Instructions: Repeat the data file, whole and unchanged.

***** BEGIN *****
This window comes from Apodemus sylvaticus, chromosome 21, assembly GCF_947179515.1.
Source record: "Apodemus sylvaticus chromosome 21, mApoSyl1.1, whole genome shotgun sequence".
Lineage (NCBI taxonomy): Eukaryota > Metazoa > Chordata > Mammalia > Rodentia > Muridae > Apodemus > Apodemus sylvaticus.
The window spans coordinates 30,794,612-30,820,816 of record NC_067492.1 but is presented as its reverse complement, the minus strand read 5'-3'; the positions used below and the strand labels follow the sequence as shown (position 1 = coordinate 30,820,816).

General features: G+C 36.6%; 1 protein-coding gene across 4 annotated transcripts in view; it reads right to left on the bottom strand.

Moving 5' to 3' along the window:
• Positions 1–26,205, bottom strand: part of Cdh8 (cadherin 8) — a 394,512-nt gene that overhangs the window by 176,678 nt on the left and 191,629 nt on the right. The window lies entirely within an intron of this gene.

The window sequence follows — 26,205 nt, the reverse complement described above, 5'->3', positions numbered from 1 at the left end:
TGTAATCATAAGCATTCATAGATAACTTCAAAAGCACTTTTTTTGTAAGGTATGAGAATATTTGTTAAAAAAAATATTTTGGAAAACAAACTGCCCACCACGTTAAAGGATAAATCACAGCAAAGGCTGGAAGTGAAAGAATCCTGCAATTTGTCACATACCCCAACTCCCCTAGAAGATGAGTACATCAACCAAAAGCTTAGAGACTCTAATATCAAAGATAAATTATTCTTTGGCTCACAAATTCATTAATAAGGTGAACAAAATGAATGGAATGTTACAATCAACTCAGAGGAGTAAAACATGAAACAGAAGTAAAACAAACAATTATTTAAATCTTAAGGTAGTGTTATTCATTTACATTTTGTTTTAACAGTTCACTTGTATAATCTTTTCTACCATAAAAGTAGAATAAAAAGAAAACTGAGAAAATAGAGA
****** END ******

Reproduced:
This window comes from Apodemus sylvaticus, chromosome 21, assembly GCF_947179515.1.
Source record: "Apodemus sylvaticus chromosome 21, mApoSyl1.1, whole genome shotgun sequence".
Lineage (NCBI taxonomy): Eukaryota > Metazoa > Chordata > Mammalia > Rodentia > Muridae > Apodemus > Apodemus sylvaticus.
The window spans coordinates 30,794,612-30,820,816 of record NC_067492.1 but is presented as its reverse complement, the minus strand read 5'-3'; the positions used below and the strand labels follow the sequence as shown (position 1 = coordinate 30,820,816).

General features: G+C 36.6%; 1 protein-coding gene across 4 annotated transcripts in view; it reads right to left on the bottom strand.

Moving 5' to 3' along the window:
• Positions 1–26,205, bottom strand: part of Cdh8 (cadherin 8) — a 394,512-nt gene that overhangs the window by 176,678 nt on the left and 191,629 nt on the right. The window lies entirely within an intron of this gene.

The window sequence follows — 26,205 nt, the reverse complement described above, 5'->3', positions numbered from 1 at the left end:
TGTAATCATAAGCATTCATAGATAACTTCAAAAGCACTTTTTTTGTAAGGTATGAGAATATTTGTTAAAAAAAATATTTTGGAAAACAAACTGCCCACCACGTTAAAGGATAAATCACAGCAAAGGCTGGAAGTGAAAGAATCCTGCAATTTGTCACATACCCCAACTCCCCTAGAAGATGAGTACATCAACCAAAAGCTTAGAGACTCTAATATCAAAGATAAATTATTCTTTGGCTCACAAATTCATTAATAAGGTGAACAAAATGAATGGAATGTTACAATCAACTCAGAGGAGTAAAACATGAAACAGAAGTAAAACAAACAATTATTTAAATCTTAAGGTAGTGTTATTCATTTACATTTTGTTTTAACAGTTCACTTGTATAATCTTTTCTACCATAAAAGTAGAATAAAAAGAAAACTGAGAAAATAGAGA